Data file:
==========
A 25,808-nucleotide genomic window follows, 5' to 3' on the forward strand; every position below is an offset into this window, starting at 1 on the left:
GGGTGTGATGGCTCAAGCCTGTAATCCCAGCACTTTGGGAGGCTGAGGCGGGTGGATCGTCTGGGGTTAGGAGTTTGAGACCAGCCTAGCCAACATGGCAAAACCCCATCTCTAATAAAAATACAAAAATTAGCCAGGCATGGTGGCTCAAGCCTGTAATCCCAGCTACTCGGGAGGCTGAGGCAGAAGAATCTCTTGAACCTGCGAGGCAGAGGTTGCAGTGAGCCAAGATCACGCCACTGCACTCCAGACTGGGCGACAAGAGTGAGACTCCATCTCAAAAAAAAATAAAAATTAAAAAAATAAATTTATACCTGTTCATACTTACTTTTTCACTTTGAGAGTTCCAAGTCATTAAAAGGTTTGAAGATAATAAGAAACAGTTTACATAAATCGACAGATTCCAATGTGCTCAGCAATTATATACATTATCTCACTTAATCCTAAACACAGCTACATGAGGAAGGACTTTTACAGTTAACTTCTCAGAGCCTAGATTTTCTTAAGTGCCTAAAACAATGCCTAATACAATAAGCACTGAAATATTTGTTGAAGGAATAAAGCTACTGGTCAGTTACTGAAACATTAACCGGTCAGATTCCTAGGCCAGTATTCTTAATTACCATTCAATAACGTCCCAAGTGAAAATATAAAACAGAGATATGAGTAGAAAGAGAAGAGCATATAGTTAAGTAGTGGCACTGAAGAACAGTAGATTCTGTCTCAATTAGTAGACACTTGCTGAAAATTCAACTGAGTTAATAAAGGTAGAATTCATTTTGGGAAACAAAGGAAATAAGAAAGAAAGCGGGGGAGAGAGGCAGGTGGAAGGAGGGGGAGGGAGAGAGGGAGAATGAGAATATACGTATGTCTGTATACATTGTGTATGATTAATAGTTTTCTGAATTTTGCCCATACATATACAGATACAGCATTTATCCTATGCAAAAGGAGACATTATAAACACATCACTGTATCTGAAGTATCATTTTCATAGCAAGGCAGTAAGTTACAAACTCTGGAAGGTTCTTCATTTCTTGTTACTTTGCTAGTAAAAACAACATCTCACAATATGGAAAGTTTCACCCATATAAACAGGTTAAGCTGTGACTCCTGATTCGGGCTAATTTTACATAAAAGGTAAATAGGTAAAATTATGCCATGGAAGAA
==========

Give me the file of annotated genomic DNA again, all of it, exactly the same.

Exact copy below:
A 25,808-nucleotide genomic window follows, 5' to 3' on the forward strand; every position below is an offset into this window, starting at 1 on the left:
GGGTGTGATGGCTCAAGCCTGTAATCCCAGCACTTTGGGAGGCTGAGGCGGGTGGATCGTCTGGGGTTAGGAGTTTGAGACCAGCCTAGCCAACATGGCAAAACCCCATCTCTAATAAAAATACAAAAATTAGCCAGGCATGGTGGCTCAAGCCTGTAATCCCAGCTACTCGGGAGGCTGAGGCAGAAGAATCTCTTGAACCTGCGAGGCAGAGGTTGCAGTGAGCCAAGATCACGCCACTGCACTCCAGACTGGGCGACAAGAGTGAGACTCCATCTCAAAAAAAAATAAAAATTAAAAAAATAAATTTATACCTGTTCATACTTACTTTTTCACTTTGAGAGTTCCAAGTCATTAAAAGGTTTGAAGATAATAAGAAACAGTTTACATAAATCGACAGATTCCAATGTGCTCAGCAATTATATACATTATCTCACTTAATCCTAAACACAGCTACATGAGGAAGGACTTTTACAGTTAACTTCTCAGAGCCTAGATTTTCTTAAGTGCCTAAAACAATGCCTAATACAATAAGCACTGAAATATTTGTTGAAGGAATAAAGCTACTGGTCAGTTACTGAAACATTAACCGGTCAGATTCCTAGGCCAGTATTCTTAATTACCATTCAATAACGTCCCAAGTGAAAATATAAAACAGAGATATGAGTAGAAAGAGAAGAGCATATAGTTAAGTAGTGGCACTGAAGAACAGTAGATTCTGTCTCAATTAGTAGACACTTGCTGAAAATTCAACTGAGTTAATAAAGGTAGAATTCATTTTGGGAAACAAAGGAAATAAGAAAGAAAGCGGGGGAGAGAGGCAGGTGGAAGGAGGGGGAGGGAGAGAGGGAGAATGAGAATATACGTATGTCTGTATACATTGTGTATGATTAATAGTTTTCTGAATTTTGCCCATACATATACAGATACAGCATTTATCCTATGCAAAAGGAGACATTATAAACACATCACTGTATCTGAAGTATCATTTTCATAGCAAGGCAGTAAGTTACAAACTCTGGAAGGTTCTTCATTTCTTGTTACTTTGCTAGTAAAAACAACATCTCACAATATGGAAAGTTTCACCCATATAAACAGGTTAAGCTGTGACTCCTGATTCGGGCTAATTTTACATAAAAGGTAAATAGGTAAAATTATGCCATGGAAGAA